I think I must be in possession of the only old Singer sewing machine still in the wild. All the others have been rounded up and herded into the windows of All Saints fashion stores throughout the land.
My mother’s machine still works, after a full service about 40 years ago, although it does only a simple locked stitch in straight (or wobbly) lines – no bells and whistles. I have now found out it was made in 1918 – more pictures at the end of this post.
As for the All Saints windows, no bells and whistles there, either. Not even any promotion of what’s inside the store. I assume the shop is full of “garments”. What a lovely old-fashioned word – from the Old French garniment, from garnir – to furnish.
From my very early childhood I recall the words “Gamma Garments” from TV but I misremembered where I had heard this. It was a haberdashery shop in the soap Coronation Street, while I had wrongly remembered it as the setting for the sitcom The Rag Trade. I find now that the garment workshop was actually “Fenner Fashions”. The abiding memory I have from The Rag Trade is Miriam Karlin as the stroppy shop steward, with her catchphrase “Everybody out!”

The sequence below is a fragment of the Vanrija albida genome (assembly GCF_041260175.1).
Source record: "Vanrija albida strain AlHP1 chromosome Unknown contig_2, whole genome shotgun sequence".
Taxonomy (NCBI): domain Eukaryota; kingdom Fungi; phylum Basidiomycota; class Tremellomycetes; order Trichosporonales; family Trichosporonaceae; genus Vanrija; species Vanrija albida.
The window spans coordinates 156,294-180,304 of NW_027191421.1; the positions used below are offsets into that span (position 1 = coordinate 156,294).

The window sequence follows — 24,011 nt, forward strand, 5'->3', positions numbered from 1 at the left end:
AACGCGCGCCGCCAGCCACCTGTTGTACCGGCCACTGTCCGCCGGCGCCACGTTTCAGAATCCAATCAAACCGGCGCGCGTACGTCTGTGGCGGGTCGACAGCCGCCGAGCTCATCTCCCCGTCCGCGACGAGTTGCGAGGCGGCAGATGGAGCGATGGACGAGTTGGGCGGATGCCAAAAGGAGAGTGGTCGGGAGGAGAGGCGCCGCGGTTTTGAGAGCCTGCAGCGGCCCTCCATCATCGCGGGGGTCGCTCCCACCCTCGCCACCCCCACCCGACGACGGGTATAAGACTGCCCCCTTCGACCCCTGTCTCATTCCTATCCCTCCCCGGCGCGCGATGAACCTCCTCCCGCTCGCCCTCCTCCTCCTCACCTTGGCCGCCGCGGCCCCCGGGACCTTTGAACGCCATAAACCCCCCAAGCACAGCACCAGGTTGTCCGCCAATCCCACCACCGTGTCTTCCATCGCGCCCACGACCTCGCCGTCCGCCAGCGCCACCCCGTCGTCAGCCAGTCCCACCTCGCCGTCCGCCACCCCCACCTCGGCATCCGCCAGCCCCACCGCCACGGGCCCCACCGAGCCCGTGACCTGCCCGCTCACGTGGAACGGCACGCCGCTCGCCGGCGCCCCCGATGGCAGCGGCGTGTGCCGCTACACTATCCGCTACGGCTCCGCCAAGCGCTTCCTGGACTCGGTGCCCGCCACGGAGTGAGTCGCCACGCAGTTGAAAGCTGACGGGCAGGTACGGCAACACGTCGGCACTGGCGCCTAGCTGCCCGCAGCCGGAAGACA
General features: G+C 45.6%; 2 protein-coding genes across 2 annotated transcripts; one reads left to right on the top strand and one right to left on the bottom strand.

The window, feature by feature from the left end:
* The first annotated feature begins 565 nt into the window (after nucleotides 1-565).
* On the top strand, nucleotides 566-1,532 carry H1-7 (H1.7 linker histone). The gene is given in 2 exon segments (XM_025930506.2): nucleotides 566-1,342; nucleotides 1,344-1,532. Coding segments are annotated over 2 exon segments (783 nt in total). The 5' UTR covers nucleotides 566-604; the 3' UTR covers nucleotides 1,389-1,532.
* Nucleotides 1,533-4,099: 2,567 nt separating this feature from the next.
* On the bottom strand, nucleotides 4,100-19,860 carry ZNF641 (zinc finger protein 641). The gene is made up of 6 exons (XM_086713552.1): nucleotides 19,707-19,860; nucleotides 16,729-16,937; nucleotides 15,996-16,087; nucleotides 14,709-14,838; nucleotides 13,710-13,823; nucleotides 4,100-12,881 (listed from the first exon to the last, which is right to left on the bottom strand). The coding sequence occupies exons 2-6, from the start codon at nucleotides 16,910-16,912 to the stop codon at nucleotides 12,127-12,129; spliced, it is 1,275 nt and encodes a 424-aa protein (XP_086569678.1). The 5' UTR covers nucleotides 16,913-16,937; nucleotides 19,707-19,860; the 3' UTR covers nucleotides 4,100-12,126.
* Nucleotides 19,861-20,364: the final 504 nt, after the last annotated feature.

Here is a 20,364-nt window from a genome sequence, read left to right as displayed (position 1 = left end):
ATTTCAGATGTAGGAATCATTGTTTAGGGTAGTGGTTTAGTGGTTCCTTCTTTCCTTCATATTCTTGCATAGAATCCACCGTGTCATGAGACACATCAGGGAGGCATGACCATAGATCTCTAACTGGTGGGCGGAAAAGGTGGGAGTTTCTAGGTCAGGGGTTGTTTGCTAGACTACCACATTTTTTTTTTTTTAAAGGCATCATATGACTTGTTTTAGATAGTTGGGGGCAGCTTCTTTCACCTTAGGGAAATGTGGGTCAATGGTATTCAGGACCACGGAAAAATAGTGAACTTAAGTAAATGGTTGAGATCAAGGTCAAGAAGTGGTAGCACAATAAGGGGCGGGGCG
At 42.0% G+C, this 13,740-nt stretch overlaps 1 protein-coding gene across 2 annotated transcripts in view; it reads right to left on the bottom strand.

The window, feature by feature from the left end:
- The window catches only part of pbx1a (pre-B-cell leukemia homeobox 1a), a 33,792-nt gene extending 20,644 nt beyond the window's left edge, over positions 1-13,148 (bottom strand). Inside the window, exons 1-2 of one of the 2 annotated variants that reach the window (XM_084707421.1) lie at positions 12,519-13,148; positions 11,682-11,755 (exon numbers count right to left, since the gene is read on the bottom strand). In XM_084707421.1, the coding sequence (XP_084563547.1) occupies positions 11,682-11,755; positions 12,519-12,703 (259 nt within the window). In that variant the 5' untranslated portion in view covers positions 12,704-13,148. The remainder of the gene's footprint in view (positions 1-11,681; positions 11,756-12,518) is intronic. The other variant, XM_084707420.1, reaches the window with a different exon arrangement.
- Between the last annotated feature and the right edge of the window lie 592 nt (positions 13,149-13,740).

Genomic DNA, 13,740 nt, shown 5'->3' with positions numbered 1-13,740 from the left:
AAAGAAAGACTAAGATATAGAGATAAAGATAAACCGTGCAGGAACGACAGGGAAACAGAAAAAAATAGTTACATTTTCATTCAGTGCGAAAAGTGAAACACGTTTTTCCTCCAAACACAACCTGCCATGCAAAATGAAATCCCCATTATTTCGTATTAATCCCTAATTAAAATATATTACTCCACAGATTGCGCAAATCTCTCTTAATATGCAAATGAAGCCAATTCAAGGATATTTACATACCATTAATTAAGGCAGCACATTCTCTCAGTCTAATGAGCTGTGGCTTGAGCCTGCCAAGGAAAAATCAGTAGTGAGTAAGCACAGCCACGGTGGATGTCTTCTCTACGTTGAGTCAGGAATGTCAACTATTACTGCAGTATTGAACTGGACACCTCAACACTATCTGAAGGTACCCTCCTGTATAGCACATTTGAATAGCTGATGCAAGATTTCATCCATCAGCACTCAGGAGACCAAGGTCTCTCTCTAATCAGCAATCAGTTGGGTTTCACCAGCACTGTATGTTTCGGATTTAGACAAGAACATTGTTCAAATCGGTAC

The Rag Trade was first made by the BBC in the early 1960s and then revived (in colour) by London Weekend TV in the 1970s. The recordings of the third series were (annoyingly) wiped by the BBC, but others are now available on DVD…
But back to All Saints. Although I have never ventured beyond the window wall of sewing machines, I can see the brand has a certain style. Have a look at this video on the website. And the company certainly do a lot for reusing/recycling old “junk”…
And here are some more views of my own Singer sewing machine. And I’m afraid I lied about it living free – in fact it was gathering grime at the back of a cupboard under the stairs.